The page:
Josh Wilson saw few BAME faces in television production, so he decided to do something about it.
The UK television industry isn’t exactly well known for its diversity. Earlier this year, Ofcom found that minorities are ‘underrepresented’: the five main UK broadcasters have an average of 12% BAME employees, with the figure failing to 6% at senior level.
This was one of the main challenges 27-year-old TV entrepreneur and former actor Josh Wilson had to grapple with when making his way in the business.
‘It was more an anger about how people like Idris Elba had to wait until their early 40s before getting their break,’ he says of the decision to set up the Wilson Worldwide in 2013. ‘How many Idris Elbas are there who we’ve missed out on? I realised that I had to own something or have control of something in order to put myself into productions. That’s the only way I’m going to be able to do this.’
Wilson had gone into sales straight from college. By the time he was 19, he was heading up a team in Toronto, where he got his first taste of film production, finding common ground between his love of acting and of deal breaking. He was instantly hooked.
‘I understood the business, investment and acting angles,’ says Wilson of his experience of making Komatose, which he also starred in and exec produced with Infernal Trio Entertainment. ‘When I got back to the UK, I had to figure out how I was going to find my place in all of this.’
Wilson took a short course in acting at the Royal Academy of Dramatic Arts in 2012, and set up Wilson Worldwide shortly after, working on corporate video and commercials. It did well, but now well enough to support a yearly wage, so he became an industry journalist in 2014 to make ends meet.
The experience enabled Wilson to build a network and learn the minutiae of the TV business, while reinforcing his desire to become his own boss for good. ‘I realised then that I can’t be in a situation where I can’t do ideas, not because they weren’t good ideas, but because it was just too cumbersome,’ he says. ‘I realised that I could do things better and I had to leave.’
The results of this leap of faith could have been disastrous. ‘I was sleeping on the floor in a sleeping bag on yoga mats,’ Wilson says. He was able to sign a few contracts to raise about £4,000, but once that ran out it became a ‘really dire situation.’
‘Every day I had four things I realised I had to pay for. I had to give money to my mother [who wasn’t working at the time], electricity, food and travel to the office: I had to give money to my mum, I had to get to the office to make money, so the choice was either food or electricity.’
The situation was so desperate that Wilson was ‘eating loads of biscuits’ from his shared office because he knew that he couldn’t afford to have dinner. ‘I had times where I really didn’t want to continue, I mean with life in general. It was really tough.’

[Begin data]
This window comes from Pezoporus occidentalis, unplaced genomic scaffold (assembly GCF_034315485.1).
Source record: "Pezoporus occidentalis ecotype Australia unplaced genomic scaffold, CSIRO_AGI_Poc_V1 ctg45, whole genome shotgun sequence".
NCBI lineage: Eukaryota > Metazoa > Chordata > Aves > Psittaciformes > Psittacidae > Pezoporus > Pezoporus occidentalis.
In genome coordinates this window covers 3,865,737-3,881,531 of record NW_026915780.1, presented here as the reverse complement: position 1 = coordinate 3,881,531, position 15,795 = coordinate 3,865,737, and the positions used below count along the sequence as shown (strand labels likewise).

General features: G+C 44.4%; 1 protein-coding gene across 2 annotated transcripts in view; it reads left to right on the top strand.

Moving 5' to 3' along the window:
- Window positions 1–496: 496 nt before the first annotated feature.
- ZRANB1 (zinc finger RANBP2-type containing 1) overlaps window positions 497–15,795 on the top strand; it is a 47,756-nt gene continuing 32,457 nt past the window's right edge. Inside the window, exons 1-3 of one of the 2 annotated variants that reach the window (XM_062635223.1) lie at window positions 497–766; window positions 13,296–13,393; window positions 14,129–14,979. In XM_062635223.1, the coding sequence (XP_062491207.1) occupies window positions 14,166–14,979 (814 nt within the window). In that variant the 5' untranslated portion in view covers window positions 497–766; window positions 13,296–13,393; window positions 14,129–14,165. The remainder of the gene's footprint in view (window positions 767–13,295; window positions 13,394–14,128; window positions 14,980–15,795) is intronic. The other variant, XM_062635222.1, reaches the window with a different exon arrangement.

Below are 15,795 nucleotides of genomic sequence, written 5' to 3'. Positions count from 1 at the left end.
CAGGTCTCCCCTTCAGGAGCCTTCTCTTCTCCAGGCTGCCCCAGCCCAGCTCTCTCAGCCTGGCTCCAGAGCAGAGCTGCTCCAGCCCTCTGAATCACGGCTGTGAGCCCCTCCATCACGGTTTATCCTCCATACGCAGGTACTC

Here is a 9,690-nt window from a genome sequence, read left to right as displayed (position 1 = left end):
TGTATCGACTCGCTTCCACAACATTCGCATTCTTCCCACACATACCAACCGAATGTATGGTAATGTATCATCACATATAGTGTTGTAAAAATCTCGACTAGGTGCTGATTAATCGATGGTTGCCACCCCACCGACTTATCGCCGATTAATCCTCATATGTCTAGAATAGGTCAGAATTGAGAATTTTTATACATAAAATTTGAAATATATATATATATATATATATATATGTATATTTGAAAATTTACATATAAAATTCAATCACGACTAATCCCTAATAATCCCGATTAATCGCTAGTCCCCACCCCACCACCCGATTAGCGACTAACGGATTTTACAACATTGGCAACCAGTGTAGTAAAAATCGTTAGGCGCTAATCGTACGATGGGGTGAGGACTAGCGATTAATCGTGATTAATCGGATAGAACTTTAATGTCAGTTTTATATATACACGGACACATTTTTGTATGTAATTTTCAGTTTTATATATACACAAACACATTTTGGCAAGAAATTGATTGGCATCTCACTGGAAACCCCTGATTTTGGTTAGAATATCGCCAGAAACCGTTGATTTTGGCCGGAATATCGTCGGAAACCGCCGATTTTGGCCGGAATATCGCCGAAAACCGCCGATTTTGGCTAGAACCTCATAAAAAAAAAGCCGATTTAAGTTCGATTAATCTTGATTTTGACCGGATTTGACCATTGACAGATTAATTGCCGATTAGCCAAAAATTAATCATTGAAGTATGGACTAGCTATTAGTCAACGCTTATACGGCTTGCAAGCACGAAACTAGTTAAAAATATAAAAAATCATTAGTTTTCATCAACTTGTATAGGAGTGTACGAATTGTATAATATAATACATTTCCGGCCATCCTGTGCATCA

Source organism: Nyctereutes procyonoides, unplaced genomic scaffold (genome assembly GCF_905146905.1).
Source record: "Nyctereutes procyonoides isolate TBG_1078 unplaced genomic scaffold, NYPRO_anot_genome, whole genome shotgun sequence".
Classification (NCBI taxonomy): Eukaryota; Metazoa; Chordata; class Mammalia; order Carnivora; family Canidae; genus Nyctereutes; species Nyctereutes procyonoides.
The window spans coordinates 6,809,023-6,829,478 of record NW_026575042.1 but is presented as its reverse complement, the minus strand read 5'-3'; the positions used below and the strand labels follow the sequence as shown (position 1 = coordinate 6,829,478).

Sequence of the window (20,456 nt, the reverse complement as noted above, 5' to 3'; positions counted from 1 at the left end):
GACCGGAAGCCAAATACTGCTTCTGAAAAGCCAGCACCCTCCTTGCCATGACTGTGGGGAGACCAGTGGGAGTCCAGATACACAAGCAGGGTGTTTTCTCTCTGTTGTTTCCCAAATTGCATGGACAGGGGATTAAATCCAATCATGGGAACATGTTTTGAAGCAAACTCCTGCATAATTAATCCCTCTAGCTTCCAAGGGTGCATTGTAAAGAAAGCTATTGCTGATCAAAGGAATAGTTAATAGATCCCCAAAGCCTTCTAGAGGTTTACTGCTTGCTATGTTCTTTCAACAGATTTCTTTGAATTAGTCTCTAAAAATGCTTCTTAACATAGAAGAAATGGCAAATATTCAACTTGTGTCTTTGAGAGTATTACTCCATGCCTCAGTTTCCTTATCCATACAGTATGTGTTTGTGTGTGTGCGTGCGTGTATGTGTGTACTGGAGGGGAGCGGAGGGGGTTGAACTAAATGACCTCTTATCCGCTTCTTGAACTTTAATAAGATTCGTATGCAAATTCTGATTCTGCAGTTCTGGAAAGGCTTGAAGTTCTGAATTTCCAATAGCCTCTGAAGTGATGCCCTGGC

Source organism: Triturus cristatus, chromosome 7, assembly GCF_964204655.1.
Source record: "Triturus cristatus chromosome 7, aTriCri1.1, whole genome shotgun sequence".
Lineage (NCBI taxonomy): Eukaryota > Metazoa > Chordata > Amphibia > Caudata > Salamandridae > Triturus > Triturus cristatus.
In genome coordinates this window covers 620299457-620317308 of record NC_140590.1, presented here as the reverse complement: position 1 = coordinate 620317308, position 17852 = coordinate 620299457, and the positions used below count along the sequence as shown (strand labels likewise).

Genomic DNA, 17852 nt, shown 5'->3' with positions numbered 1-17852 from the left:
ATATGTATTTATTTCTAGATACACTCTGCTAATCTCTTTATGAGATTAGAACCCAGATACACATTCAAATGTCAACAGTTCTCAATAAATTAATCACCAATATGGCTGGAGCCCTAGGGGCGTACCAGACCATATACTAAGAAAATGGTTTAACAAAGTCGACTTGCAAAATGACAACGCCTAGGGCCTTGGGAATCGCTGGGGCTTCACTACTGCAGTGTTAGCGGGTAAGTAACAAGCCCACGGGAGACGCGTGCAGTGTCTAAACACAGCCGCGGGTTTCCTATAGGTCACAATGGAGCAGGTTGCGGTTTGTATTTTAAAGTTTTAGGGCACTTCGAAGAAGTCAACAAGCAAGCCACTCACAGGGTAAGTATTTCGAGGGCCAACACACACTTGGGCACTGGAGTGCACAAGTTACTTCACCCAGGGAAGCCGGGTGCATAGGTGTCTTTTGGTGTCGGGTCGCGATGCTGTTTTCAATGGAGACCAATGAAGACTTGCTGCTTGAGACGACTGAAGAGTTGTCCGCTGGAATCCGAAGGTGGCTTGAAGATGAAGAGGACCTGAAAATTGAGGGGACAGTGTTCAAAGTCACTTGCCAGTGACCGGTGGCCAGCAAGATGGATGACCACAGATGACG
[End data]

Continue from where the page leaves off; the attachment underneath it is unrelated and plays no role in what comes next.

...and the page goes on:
After walking away empty-handed from meeting after meeting, Wilson finally got the investment his firm needed to be taken seriously when he received £200,000 from MJB Investments, a group of Asian investors that wanted to put funds into a UK Film and TV company.
After that, his first big break came with Mission Mudder on Sky, which premiered earlier this year, turning over £750,000. The show follows six Olympic athletes as they take on Tough Mudder challenges to run the most miles for charity. There’s also Chasing the Dream that follows Olympic boxers to come later this year on Sky, which has turned over £400,000.
Growth has been phenomenal. From revenues of £2,124 in 2015/16 (that’s not a typo – ed.), the company is on track to post a minimum of £1.25m this financial year.
Wilson says diversity is just common sense and wonders why bigger companies aren’t taking note. ‘We’re a changing society, and as a creative industry now we’re lagging behind that,’ he says of the current situation. ‘Diversity has to be part of the process because otherwise the product is not going to reflect society. We see it on our screens that we’re producing the same kind of content. Diversity has to be throughout the whole team, not just ticking the boxes.’ Wilson has a small but dedicated team of 10 people that he’s brought in from around different parts of the industry.
Perhaps the most notable of Wilson’s recent achievements was making the move into the Chinese market with the £20m, made for TV adaptation of Jeffery Archer’s False Impression.
Spotting the emergence of the entertainment industry in movies and TV – and Chinese leader Xi Jingping’s plan to grow the country’s creative industry, in part through tax breaks – he set up his own Asian division, hiring two people, Susie Tang and Chloe Zhou, who understood both the Chinese culture and media industry.
‘If you’re a westerner it’s not the same, there’s a huge cultural barrier with China. I surrounded myself with people who understood these things better than me,’ says Wilson of the decision, which he credits with getting the Archer deal signed. He hopes to have a Beijing office in 2017 and already has a lot more projects out in the market.
Wilson says he has a responsibility to ‘send the elevator back down’ and begin to tackle what he sees as a huge skills gap in the industry. This year, he set up Genisys, a charity that funds 18-25 training in industry accredited courses for positions in the creative industries.
‘I’ve always come from the mind-set that if there was an issue, I should fix it myself and that’s an issue I have wanted to deal with.’
Source: www. Managementtoday.co.uk